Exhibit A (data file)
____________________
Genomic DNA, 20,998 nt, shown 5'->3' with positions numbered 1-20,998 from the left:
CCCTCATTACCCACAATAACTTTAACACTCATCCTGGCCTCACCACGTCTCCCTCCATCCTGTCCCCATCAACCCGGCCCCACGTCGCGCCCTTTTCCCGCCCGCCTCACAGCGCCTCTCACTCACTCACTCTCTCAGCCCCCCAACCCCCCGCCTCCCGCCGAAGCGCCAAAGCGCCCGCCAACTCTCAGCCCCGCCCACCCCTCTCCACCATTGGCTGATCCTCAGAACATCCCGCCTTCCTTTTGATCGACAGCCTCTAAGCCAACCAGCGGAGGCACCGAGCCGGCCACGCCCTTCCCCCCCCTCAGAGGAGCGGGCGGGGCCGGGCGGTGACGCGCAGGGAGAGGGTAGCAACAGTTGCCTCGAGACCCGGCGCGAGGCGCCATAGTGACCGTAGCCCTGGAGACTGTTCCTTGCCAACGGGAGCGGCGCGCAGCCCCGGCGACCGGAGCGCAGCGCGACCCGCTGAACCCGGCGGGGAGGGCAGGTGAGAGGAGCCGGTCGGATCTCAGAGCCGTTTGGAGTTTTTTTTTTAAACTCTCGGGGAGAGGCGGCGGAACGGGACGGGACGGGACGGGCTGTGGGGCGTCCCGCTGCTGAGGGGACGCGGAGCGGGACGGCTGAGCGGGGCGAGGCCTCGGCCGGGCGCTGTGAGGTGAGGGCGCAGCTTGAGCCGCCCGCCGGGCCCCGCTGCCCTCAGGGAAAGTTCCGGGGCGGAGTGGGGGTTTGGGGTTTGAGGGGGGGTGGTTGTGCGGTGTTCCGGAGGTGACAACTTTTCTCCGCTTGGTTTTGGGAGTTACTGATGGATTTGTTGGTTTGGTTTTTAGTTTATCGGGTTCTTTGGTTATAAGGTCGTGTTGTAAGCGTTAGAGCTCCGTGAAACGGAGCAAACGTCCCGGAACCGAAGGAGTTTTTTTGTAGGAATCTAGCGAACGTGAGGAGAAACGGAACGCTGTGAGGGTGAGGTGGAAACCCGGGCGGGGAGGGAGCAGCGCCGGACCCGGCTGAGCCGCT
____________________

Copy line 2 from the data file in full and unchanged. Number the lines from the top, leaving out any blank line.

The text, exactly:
CCCTCATTACCCACAATAACTTTAACACTCATCCTGGCCTCACCACGTCTCCCTCCATCCTGTCCCCATCAACCCGGCCCCACGTCGCGCCCTTTTCCCGCCCGCCTCACAGCGCCTCTCACTCACTCACTCTCTCAGCCCCCCAACCCCCCGCCTCCCGCCGAAGCGCCAAAGCGCCCGCCAACTCTCAGCCCCGCCCACCCCTCTCCACCATTGGCTGATCCTCAGAACATCCCGCCTTCCTTTTGATCGACAGCCTCTAAGCCAACCAGCGGAGGCACCGAGCCGGCCACGCCCTTCCCCCCCCTCAGAGGAGCGGGCGGGGCCGGGCGGTGACGCGCAGGGAGAGGGTAGCAACAGTTGCCTCGAGACCCGGCGCGAGGCGCCATAGTGACCGTAGCCCTGGAGACTGTTCCTTGCCAACGGGAGCGGCGCGCAGCCCCGGCGACCGGAGCGCAGCGCGACCCGCTGAACCCGGCGGGGAGGGCAGGTGAGAGGAGCCGGTCGGATCTCAGAGCCGTTTGGAGTTTTTTTTTTAAACTCTCGGGGAGAGGCGGCGGAACGGGACGGGACGGGACGGGCTGTGGGGCGTCCCGCTGCTGAGGGGACGCGGAGCGGGACGGCTGAGCGGGGCGAGGCCTCGGCCGGGCGCTGTGAGGTGAGGGCGCAGCTTGAGCCGCCCGCCGGGCCCCGCTGCCCTCAGGGAAAGTTCCGGGGCGGAGTGGGGGTTTGGGGTTTGAGGGGGGGTGGTTGTGCGGTGTTCCGGAGGTGACAACTTTTCTCCGCTTGGTTTTGGGAGTTACTGATGGATTTGTTGGTTTGGTTTTTAGTTTATCGGGTTCTTTGGTTATAAGGTCGTGTTGTAAGCGTTAGAGCTCCGTGAAACGGAGCAAACGTCCCGGAACCGAAGGAGTTTTTTTGTAGGAATCTAGCGAACGTGAGGAGAAACGGAACGCTGTGAGGGTGAGGTGGAAACCCGGGCGGGGAGGGAGCAGCGCCGGACCCGGCTGAGCCGCT